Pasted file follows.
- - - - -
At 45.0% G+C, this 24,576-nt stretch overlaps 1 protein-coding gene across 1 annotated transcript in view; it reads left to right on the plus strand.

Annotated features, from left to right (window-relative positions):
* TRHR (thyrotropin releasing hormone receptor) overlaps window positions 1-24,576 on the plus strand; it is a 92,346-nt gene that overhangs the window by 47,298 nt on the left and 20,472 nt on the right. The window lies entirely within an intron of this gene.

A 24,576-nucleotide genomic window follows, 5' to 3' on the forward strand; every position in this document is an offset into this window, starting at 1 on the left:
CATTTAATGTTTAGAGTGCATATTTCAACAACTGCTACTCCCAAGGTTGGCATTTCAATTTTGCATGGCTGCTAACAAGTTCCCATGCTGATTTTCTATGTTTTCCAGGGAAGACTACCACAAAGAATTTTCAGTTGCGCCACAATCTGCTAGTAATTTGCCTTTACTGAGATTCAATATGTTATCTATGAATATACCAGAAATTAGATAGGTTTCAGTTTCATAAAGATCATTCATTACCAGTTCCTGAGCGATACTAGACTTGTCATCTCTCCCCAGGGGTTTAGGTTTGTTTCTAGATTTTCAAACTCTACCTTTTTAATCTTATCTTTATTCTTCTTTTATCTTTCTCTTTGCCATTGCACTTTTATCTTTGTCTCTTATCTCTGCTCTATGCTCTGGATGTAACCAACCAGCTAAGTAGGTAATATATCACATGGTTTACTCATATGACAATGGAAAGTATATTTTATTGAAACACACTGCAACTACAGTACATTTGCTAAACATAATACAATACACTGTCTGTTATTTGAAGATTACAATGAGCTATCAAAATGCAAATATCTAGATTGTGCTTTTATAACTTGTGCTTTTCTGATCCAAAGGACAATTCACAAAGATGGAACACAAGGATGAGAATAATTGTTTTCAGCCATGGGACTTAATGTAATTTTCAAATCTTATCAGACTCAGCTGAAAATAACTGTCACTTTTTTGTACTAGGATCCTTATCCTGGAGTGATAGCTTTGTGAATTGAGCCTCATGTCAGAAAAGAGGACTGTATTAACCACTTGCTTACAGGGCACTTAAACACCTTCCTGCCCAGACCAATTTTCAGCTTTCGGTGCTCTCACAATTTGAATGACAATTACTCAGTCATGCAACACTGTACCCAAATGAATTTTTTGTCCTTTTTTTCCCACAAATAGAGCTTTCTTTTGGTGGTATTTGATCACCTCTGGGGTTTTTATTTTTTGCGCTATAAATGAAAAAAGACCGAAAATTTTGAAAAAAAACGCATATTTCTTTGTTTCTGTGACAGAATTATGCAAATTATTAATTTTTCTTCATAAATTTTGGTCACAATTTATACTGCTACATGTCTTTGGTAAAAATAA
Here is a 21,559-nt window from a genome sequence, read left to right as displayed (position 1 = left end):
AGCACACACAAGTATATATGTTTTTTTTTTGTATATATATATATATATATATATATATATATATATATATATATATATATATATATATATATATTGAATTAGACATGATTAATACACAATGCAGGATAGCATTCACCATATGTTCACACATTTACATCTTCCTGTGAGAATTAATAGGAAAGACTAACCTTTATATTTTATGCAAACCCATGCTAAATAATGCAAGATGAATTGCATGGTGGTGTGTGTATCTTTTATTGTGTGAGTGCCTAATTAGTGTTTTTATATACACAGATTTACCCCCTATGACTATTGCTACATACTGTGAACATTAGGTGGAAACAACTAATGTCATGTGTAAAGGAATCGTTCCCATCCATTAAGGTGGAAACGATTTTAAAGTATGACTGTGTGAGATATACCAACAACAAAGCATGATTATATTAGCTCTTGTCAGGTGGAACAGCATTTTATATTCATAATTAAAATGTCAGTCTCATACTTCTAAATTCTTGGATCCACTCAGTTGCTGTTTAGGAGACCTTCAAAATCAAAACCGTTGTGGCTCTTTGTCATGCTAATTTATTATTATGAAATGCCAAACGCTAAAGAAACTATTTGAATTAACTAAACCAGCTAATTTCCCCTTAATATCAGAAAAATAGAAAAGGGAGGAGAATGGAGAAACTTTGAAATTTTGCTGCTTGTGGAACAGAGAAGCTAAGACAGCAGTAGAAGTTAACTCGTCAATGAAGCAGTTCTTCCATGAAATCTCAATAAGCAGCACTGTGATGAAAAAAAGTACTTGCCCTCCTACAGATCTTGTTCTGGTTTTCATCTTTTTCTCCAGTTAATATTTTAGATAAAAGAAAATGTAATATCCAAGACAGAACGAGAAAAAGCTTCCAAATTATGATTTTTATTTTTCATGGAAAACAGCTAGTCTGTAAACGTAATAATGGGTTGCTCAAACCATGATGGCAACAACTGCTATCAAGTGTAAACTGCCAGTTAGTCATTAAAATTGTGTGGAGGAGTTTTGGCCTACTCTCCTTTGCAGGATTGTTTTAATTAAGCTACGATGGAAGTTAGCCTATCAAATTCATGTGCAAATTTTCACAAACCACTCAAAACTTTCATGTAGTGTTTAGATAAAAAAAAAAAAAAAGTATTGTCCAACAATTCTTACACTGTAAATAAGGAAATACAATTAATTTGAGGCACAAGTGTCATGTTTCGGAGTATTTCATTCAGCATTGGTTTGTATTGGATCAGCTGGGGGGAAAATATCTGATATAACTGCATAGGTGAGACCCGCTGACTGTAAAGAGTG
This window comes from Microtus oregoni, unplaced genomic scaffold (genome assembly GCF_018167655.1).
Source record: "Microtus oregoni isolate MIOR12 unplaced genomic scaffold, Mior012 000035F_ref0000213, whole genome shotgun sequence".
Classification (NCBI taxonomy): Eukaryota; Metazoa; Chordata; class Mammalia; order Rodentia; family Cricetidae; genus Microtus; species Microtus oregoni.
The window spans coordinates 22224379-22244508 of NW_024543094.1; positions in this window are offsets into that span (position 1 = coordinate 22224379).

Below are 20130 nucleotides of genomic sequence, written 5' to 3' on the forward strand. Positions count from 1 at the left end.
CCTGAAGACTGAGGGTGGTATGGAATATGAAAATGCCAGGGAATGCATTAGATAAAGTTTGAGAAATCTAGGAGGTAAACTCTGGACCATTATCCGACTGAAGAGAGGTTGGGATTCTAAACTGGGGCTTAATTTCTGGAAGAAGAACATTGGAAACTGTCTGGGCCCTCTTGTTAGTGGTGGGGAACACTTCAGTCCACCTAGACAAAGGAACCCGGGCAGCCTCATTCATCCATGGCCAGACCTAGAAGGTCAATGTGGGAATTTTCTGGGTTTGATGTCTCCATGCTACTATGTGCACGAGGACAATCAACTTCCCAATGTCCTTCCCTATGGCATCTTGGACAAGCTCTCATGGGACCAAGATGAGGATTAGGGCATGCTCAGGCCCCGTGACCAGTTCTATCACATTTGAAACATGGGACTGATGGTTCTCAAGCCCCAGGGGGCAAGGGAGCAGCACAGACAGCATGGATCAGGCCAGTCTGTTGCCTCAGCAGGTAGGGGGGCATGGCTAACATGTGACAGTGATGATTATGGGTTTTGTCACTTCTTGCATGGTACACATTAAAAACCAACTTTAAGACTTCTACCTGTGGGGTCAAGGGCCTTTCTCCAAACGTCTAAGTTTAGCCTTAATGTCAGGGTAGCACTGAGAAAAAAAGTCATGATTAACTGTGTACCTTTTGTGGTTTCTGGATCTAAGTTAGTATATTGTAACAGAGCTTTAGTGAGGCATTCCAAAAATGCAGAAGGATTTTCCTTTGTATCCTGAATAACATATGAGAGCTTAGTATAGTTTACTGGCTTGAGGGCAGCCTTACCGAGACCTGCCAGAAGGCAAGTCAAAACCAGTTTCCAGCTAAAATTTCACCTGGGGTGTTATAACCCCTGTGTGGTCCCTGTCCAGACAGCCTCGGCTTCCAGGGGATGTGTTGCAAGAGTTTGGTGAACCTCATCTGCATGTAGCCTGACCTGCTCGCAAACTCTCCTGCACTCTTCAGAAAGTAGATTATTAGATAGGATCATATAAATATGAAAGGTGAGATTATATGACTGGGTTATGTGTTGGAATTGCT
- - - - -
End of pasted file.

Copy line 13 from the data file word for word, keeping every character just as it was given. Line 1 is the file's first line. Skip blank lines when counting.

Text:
CCTGAAGACTGAGGGTGGTATGGAATATGAAAATGCCAGGGAATGCATTAGATAAAGTTTGAGAAATCTAGGAGGTAAACTCTGGACCATTATCCGACTGAAGAGAGGTTGGGATTCTAAACTGGGGCTTAATTTCTGGAAGAAGAACATTGGAAACTGTCTGGGCCCTCTTGTTAGTGGTGGGGAACACTTCAGTCCACCTAGACAAAGGAACCCGGGCAGCCTCATTCATCCATGGCCAGACCTAGAAGGTCAATGTGGGAATTTTCTGGGTTTGATGTCTCCATGCTACTATGTGCACGAGGACAATCAACTTCCCAATGTCCTTCCCTATGGCATCTTGGACAAGCTCTCATGGGACCAAGATGAGGATTAGGGCATGCTCAGGCCCCGTGACCAGTTCTATCACATTTGAAACATGGGACTGATGGTTCTCAAGCCCCAGGGGGCAAGGGAGCAGCACAGACAGCATGGATCAGGCCAGTCTGTTGCCTCAGCAGGTAGGGGGGCATGGCTAACATGTGACAGTGATGATTATGGGTTTTGTCACTTCTTGCATGGTACACATTAAAAACCAACTTTAAGACTTCTACCTGTGGGGTCAAGGGCCTTTCTCCAAACGTCTAAGTTTAGCCTTAATGTCAGGGTAGCACTGAGAAAAAAAGTCATGATTAACTGTGTACCTTTTGTGGTTTCTGGATCTAAGTTAGTATATTGTAACAGAGCTTTAGTGAGGCATTCCAAAAATGCAGAAGGATTTTCCTTTGTATCCTGAATAACATATGAGAGCTTAGTATAGTTTACTGGCTTGAGGGCAGCCTTACCGAGACCTGCCAGAAGGCAAGTCAAAACCAGTTTCCAGCTAAAATTTCACCTGGGGTGTTATAACCCCTGTGTGGTCCCTGTCCAGACAGCCTCGGCTTCCAGGGGATGTGTTGCAAGAGTTTGGTGAACCTCATCTGCATGTAGCCTGACCTGCTCGCAAACTCTCCTGCACTCTTCAGAAAGTAGATTATTAGATAGGATCATATAAATATGAAAGGTGAGATTATATGACTGGGTTATGTGTTGGAATTGCT